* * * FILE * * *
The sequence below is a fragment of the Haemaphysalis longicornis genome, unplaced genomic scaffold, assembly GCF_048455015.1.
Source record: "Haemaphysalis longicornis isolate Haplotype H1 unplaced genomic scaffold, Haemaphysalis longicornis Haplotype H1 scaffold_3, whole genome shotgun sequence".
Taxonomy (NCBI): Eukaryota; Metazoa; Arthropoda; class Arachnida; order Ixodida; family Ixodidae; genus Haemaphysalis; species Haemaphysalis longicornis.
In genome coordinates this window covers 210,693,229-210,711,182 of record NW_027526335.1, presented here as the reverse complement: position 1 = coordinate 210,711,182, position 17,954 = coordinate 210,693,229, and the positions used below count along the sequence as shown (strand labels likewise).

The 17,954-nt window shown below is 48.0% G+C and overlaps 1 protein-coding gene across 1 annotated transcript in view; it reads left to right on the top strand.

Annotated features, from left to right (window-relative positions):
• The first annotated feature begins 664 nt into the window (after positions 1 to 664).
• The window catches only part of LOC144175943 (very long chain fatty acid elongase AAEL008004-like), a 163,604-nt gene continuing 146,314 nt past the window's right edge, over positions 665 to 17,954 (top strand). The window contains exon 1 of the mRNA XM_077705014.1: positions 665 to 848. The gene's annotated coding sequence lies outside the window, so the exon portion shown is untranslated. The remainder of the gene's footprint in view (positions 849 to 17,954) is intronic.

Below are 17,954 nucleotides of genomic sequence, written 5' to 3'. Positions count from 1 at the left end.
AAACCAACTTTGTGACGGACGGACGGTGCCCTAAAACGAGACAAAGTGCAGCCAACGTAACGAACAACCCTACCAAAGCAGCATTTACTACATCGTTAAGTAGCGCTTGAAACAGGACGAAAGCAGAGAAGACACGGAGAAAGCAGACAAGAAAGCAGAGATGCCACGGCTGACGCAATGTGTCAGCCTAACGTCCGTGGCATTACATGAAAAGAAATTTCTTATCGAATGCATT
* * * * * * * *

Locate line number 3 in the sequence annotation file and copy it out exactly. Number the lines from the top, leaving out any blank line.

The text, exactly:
Taxonomy (NCBI): Eukaryota; Metazoa; Arthropoda; class Arachnida; order Ixodida; family Ixodidae; genus Haemaphysalis; species Haemaphysalis longicornis.